Research & EducationSTEAM

St. John’s University in NYC opens new MakerBot Innovation Center

The student-friendly facility houses over 20 MakerBot 3D printers

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3D printing company MakerBot and St. John’s University in New York City have opened a new MakerBot Innovation Center, marking the second center of its kind in the state of New York. The facility offers students the resources and equipment needed to design, create and innovate with 3D printing.

The new MakerBot Innovation Center—the first at a university in NYC—is located at St. John’s University Technology Common at its main campus in Queens. Interestingly, the center is co-located with the university’s new e-sports environment and virtual reality pods, resulting in a high-tech, interactive hub for students.

St. John’s students will have access to over 20 MakerBot 3D printers, as well as supporting materials and software, and are encouraged to leverage the center in a range of research areas. The center, along with the broader St. John’s University Technology Commons, also aims to promote interdisciplinary projects.

“3D printing in academia has become increasingly widespread as more schools look to combine new technologies into their curriculum to better prepare their students for the workforce,” commented Nadav Goshen, CEO of MakerBot. “St. John’s University is at the forefront of creativity. Its adoption of 3D printing with a MakerBot Innovation Center provides students a competitive edge that will enable them to excel in their careers.”

MakerBot Innovation Center St John's
St. John’s University in New York City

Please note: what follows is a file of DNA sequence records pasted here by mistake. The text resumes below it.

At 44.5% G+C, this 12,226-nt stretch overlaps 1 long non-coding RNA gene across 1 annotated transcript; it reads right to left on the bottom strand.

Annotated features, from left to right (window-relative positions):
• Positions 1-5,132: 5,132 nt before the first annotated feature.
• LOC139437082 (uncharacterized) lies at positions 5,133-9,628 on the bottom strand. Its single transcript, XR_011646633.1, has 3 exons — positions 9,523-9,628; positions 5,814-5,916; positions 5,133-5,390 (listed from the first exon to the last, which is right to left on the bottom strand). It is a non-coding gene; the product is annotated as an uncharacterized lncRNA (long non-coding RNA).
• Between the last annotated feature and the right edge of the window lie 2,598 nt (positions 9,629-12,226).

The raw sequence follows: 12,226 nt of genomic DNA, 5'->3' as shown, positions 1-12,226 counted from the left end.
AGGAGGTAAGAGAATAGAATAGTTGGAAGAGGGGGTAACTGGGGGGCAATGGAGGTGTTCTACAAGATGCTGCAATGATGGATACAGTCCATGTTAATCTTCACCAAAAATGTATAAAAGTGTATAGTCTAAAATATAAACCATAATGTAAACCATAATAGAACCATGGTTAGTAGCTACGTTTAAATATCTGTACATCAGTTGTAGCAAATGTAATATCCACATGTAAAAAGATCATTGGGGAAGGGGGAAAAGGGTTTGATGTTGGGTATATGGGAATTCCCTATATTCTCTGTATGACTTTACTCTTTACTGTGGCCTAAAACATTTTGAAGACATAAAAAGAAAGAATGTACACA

The center will be supported by a number of courses at St. John’s University that integrate 3D printing into their curricula, including Art & Design, Marketing, Foreign Language, Education and Physiology. The university is also reportedly planning to offer classes specifically dealing with additive manufacturing and DfAM, as well as an elective in 3D printing and 3D modeling.

“Before the introduction of 3D modeling in Art 1090 Jewelry design, student designs were limited by the physical properties of the materials used,” said Ross Barbera, Associate Professor of Art and Design at St. John’s College of Liberal Arts and Sciences. “With the introduction of 3D printing, the students’ creative potential has been greatly enhanced.

“Modeling in TinkerCad and Fusion 360, then printing at the Innovation Center with MakerBot printers, provides students with powerful tools enabling them to exercise their creative imaginations to the fullest. With these new technological tools, students are now exploring design possibilities not possible with traditional materials and methods, are limited only to the extent that they can imagine.”

Dr. Sandra Schamroth Abrams, Associate Professor in the School of Education, added: “3D printing can complement and enhance process-learning that includes iterative and flexible practices. St. John’s students who visit the Technology Commons engage in individual and collaborative explorations and discover expansive possibilities of creative challenge.”

MakerBot also has Innovation Centers at a number of other schools, including the University of Maryland, Central Michigan University, the University of North Georgia and others.

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Tess Boissonneault

Tess Boissonneault is a Montreal-based content writer and editor with five years of experience covering the additive manufacturing world. She has a particular interest in amplifying the voices of women working within the industry and is an avid follower of the ever-evolving AM sector. Tess holds a master's degree in Media Studies from the University of Amsterdam.

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